The Federal Government of Nigeria has recently inaugurated a committee to look into the root causes of the unsavoury frequency of System collapse in the Nigerian Power Supply System. The report of the committee is expected in the no distant future.

‘System Collapse’ is the term used to describe the situation when all the power generating stations connected to the grid shut down at the same time or immediately one after the other, leaving the entire country in blackout.

The abysmal nature of power generation in Nigeria is a credible reason for frequent collapse of the Grid. With initiatives such as Independent Power Plants (IPPs, NIPPs, DGs), this will reduce if the Power Stations are operated in the most reliable and efficient manner in line with international standards. One will expect this to be the case as Investors will want to recoup their investment and make due profit. One solution is to have Short -Term Operating Reserve (STOR) Generation capacities with Stand-by diesel Generators or Combined Heat and Power (CHP) systems which can ramp up generation at the click of a button. Huge penalties should be imposed for not fulfilling the obligation when called. In this regard, a STOR market needs to be established. Another way to prevent frequency collapse is by having Low Frequency Tripping (LFT) system schedule that sheds load in a systematic manner throughout the electricity network. This will require the deployment of a robust Supervisory Control and Data Acquisition (SCADA) system for effective integration of remote operation and control of the power system. Suffice it is to mention that good system operating practice requires that one or more generators in the grid are deliberately only partially loaded so there is ample and readily available spare capacity, called “spinning reserve”.

To reduce the frequency of system collapse, there will be the need to have an effective tree-cutting routine and practice. Lips service cannot work here. Funds must be made available, contracts must be placed with appropriate companies to cut down trees in close proximity of power lines at all voltage levels. In addition, ancillary services should be available within the electricity industry for the Transmission Network Operator (TCN) to purchase. This involves monitoring and responding to system frequency and voltage fluctuations. For example, in times of low generation, TCN can pay a firm to reduce its demand or even a larger firm may be paid to shut down its facility and so on.

The most culpable of factors responsible for system collapse is short-circuits (or faults) which are inevitable in a power system. However, the application of correct protection system and coordinated protection settings will limit the damaging effect of fault but will also ensure continuity of supply with limited impact on the power system by removing, as fast as possible, faulty items of plant from the system. Protection is a specialist area of the Power System, a very important one if you want to have uninterrupted power supply. Funding should be made available for Research into the behaviour of the Power System response to frequency decline in the face of load shedding and much more.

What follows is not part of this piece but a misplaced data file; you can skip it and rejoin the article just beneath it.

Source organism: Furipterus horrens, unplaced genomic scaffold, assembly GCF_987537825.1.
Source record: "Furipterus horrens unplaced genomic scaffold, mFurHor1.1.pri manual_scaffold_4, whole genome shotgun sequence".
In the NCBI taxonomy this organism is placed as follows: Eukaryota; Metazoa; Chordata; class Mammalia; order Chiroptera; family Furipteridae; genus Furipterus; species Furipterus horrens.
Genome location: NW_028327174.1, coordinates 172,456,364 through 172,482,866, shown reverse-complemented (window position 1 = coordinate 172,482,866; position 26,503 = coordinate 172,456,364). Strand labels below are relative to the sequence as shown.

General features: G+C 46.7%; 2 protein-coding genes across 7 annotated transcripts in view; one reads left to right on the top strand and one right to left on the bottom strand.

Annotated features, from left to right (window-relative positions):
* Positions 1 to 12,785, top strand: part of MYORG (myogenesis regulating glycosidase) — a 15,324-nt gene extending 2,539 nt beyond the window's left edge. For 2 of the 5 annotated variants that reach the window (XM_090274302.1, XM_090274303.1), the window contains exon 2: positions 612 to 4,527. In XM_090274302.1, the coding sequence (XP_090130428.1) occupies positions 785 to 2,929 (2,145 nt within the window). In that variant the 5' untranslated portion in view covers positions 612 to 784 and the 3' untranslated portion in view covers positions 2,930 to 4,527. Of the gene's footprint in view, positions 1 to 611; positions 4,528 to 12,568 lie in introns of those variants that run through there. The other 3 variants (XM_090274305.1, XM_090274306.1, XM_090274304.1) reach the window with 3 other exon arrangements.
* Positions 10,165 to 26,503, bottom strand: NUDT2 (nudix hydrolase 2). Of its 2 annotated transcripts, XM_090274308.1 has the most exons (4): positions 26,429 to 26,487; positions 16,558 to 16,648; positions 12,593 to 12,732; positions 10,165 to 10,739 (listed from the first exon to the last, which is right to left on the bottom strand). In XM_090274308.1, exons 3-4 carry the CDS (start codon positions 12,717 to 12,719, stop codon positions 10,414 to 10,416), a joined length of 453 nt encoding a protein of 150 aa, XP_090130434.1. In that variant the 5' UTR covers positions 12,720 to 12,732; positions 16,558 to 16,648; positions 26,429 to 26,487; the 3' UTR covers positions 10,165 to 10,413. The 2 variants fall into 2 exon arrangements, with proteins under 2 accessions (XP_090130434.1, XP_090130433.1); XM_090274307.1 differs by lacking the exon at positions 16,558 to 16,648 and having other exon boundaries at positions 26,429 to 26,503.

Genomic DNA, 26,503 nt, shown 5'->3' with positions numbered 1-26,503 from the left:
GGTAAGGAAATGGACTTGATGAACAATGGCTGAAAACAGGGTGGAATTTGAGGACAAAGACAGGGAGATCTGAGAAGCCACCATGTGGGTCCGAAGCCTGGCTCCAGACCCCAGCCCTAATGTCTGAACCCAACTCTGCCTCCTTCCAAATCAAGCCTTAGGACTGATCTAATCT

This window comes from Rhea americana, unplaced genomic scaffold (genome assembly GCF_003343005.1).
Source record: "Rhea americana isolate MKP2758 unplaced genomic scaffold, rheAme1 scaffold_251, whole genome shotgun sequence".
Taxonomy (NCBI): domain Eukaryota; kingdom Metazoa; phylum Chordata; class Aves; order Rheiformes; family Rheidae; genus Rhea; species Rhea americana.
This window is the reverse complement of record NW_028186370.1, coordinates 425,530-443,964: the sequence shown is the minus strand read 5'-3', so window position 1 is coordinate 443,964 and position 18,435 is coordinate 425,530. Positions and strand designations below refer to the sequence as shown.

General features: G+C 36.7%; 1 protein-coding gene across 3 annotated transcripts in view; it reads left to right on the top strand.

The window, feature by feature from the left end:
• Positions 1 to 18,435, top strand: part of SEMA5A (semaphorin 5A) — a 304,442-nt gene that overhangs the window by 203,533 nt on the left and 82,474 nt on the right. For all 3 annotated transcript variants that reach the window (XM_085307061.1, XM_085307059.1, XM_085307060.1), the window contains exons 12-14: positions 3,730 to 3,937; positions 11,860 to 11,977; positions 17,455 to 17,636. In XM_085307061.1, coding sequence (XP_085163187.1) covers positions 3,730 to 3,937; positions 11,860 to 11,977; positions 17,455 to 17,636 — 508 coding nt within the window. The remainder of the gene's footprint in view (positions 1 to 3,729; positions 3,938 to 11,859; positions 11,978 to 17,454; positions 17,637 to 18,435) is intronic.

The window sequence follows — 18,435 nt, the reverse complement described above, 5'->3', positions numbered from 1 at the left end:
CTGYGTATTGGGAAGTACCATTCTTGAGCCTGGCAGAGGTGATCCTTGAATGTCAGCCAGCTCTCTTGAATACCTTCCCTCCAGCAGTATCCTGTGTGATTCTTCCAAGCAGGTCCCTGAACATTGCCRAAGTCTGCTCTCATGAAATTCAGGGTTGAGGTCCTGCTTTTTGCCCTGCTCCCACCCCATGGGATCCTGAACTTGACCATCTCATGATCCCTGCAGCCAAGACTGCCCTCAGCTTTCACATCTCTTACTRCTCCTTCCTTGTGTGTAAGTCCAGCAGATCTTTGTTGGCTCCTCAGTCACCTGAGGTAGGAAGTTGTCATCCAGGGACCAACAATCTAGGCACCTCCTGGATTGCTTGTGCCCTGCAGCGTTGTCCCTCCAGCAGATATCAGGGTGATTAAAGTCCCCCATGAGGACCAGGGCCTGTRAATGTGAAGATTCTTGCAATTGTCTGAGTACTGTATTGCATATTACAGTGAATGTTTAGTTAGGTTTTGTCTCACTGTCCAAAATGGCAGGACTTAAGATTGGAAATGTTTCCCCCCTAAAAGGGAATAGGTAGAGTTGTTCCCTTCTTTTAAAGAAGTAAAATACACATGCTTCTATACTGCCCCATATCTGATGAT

The cost of system collapse is huge but can be avoided. In fact, system blackout is seen as a national failure and detracts from the status or the reputation of any developed economy.



At this turning point in the Power history of the nation, it is good to state that another history has been made by former President Olusegun Obasanjo who after several governments in Power, initiated the process which turned out to be what we are experiencing today. Some myopic thinkers will not understand that everywhere from now on, whenever we talk about the history of the Power Sector in Nigeria, Obasanjo’s name will be mentioned. The same he did with the Telecommunication industry which led to the birth of GSM and the rest is history. What became of GSM depended on the Regulator of the Industry and not the government who “mid-wifed” its birth. It is in this regard that I must recommend that NERC should get its acts together. The main role of the regulator is to ensure consumers are not exploited while ensuring that investors make profit from their investment. The regulator must punish severely those who breach the conditions of their distribution licences to serve as a deterrent. To emphasise, the power system is different from the Telecommunication system because electricity can kill.

The problems of the Nigerian Power System is huge but that is just a fact. When there is a huge problem, there is need to approach it in a systematic order. To be sure, Nigeria is not going to experience a miracle such as “let there be light, and there is light”. The Power System, like any other of its kind anywhere in the world, will evolve. There will be problems and issues to resolve from time to time as increased understanding of the Power System is gained. This is where there is need for collaboration between the Electricity Supply Industry and the Academia. The Universities and other Research Institutions will be saddled with the responsibility of looking into technical issues that may crop up, determine an understanding of the problem, root cause(s), and continually review and propose solution(s) that will address the issues. This will also develop the competencies of the participating Universities or institutions. So let no one be scared about issues evolving in a Power System that remained “non-existent” in the years it was “alive” before now.